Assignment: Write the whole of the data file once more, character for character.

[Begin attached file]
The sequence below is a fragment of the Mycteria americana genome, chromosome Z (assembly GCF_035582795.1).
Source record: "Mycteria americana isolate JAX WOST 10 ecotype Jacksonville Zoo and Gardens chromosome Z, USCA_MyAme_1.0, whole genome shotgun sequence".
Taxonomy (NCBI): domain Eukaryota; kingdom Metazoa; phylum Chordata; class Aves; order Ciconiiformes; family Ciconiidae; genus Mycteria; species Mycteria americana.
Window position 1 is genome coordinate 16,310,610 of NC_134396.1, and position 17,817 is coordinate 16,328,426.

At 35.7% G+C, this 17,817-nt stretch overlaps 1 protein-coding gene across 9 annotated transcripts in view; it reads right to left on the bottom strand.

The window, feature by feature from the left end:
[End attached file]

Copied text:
The sequence below is a fragment of the Mycteria americana genome, chromosome Z (assembly GCF_035582795.1).
Source record: "Mycteria americana isolate JAX WOST 10 ecotype Jacksonville Zoo and Gardens chromosome Z, USCA_MyAme_1.0, whole genome shotgun sequence".
Taxonomy (NCBI): domain Eukaryota; kingdom Metazoa; phylum Chordata; class Aves; order Ciconiiformes; family Ciconiidae; genus Mycteria; species Mycteria americana.
Window position 1 is genome coordinate 16,310,610 of NC_134396.1, and position 17,817 is coordinate 16,328,426.

At 35.7% G+C, this 17,817-nt stretch overlaps 1 protein-coding gene across 9 annotated transcripts in view; it reads right to left on the bottom strand.

The window, feature by feature from the left end: